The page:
Some of the most expensive hobbies have some of the more ingenious hacks on display, generally to lower the cost of entry to various parts the hobby itself. Amateur astronomy has expensive, necessary equipment such as telescopes and other optics, but also has a large group of people willing to build their own gear out of some surprising materials rather than buy pre-built equipment.
One of the latest telescopes from [The Amateur Engineer] uses several bowls from IKEA to build the mirror mount. It’s a variation of a Portaball telescope, which is similar to a Dobsonian telescope except that it is much easier to adjust and point in any direction. This “Portabowl” telescope uses two bowls epoxied together and weighted at the bottom as the core of the build. The mirror mounts inside the ball, and some supports are attached to it to hold the eyepiece and mount. With some paint and some minor adjustments it’s ready to go stargazing.
There are a few improvements to this build planned for the future, such as the creation of a larger ball that will make operating the scope easier. All in all, though, it’s an excellent example of amateur astronomy even without needing to go as far as grinding one’s own mirrors.
Microsoft’s Patch Tuesday just passed, and it’s a humdinger. To add the cherry on top, two seperate BSOD inducing issues led to Microsoft temporarily pulling the update.
Among the security vulnerabilities fixed is CVE-2021-26897, another remote code exploit in the Windows DNS server. It’s considered a low-complexity attack, but does require local network access to pull off. CVE-2021-26867 is another of the patched vulnerabilities that sounds very serious, allowing an attacker on a Hyper-V virtual machine to pierce the barrier and run code on the hypervisor. The catch here is that the vulnerability is only present when using the Plan 9 filesystem, which surely limits the scope of the problem to a small handful of machines.
The most interesting fixed flaw was CVE-2021-26411 a vulnerability that allowed remote code execution when loading a malicious web page in either IE or pre-chromium Edge. That flaw was actively being exploited in a unique APT campaign, which we’ll cover right after the break.
Continue reading “This Week In Security: APT Targeting Researchers, And Someone Watching All The Cameras”
[Alexander Soto] prefers the reduced eye-strain of an e-ink display, but he doesn’t have a portable solution to use at different work stations. The solution? Make your own e-ink laptop. Once you see his plan, it’s not as crazy as it sounds.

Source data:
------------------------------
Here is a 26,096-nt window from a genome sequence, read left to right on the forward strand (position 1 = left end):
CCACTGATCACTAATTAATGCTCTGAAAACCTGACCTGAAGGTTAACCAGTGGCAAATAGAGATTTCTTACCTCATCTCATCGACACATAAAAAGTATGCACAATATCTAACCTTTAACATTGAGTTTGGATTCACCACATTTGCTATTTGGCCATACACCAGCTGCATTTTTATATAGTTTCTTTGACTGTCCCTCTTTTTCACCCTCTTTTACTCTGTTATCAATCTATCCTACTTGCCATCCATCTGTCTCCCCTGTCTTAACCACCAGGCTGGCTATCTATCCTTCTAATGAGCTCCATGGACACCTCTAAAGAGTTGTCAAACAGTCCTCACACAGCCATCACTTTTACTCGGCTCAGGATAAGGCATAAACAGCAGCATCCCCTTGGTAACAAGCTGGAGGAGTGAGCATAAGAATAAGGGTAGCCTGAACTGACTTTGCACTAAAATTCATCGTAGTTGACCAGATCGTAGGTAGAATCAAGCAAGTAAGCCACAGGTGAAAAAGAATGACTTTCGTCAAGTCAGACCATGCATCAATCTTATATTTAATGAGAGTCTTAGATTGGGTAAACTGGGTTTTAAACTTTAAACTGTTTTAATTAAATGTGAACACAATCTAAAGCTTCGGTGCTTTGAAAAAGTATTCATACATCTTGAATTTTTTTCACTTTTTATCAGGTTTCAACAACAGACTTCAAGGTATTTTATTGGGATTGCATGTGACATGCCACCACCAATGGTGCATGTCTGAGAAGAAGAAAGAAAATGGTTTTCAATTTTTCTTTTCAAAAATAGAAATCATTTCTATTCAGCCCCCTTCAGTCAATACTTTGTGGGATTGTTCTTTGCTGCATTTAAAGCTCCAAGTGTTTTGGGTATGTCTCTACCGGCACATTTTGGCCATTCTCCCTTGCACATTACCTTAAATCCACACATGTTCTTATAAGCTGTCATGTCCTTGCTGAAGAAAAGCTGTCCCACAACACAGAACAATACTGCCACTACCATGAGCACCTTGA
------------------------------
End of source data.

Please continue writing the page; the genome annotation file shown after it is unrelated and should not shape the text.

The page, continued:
[Alexander] got his inspiration from an earlier Dasung Paperlike Pro teardown that we covered back in 2018. His plan is to shoehorn the e-ink panel into a “headless” Thinkpad T480 laptop. This particular model ES133TT3 display is 13.3 inches (about 40 cm) with a much-better-than-normal laptop resolution of 2200 x 1650 pixels. It is driven over HDMI and is perfect fit for the Thinkpad enclosure.
Unfortunately, these displays haven’t gone down in price since 2018. They’re still in the $1000+ price range, more expensive than many laptops. But if you really want the reduced eye-strain of e-ink in a laptop format, you’re going to have to shell out for it.
It’s a pretty ambitious project. We’re looking forward to following his progress and see how the finished laptop goes together. Do check out the extensive list of e-ink references on his project page, too. If you want to experiment with a less expensive e-ink project, have a look at the PaperTTY project for your Raspberry Pi.
Plenty of areas around the world don’t get any snowfall, so if you live in one of these places you’ll need to travel to experience the true joy of winter. If you’re not willing to travel, though, you could make some similar ice crystals yourself instead. While this build from [Brian] aka [AlphaPhoenix] doesn’t generate a flurry of small ice crystals, it does generate a single enormous one in a very specific way.
The ice that [Brian] is growing is created in a pressure chamber that has been set up specifically for this hexagonal crystal. Unlike common ice that is made up of randomly arranged and varying crystals frozen together, this enormous block of ice is actually one single crystal. When the air is pumped out of the pressure chamber, the only thing left in the vessel is the seed crystal and water vapor. A custom peltier cooler inside with an attached heat sink serves a double purpose, both to keep the ice crystal cold (and growing) and to heat up a small pool of water at the bottom of the vessel to increase the amount of water vapor in the chamber, which will eventually be deposited onto the crystal in the specific hexagonal shape.
The build is interesting to watch, and since the ice crystal growth had to be filmed inside of a freezer there’s perhaps a second hack here which involved getting the camera gear set up in that unusual environment. Either way, the giant snowball of an ice crystal eventually came out of the freezer after many tries, and isn’t the first time we’ve seen interesting applications for custom peltier coolers, either.
Continue reading “Growing The World’s Largest Snowflake”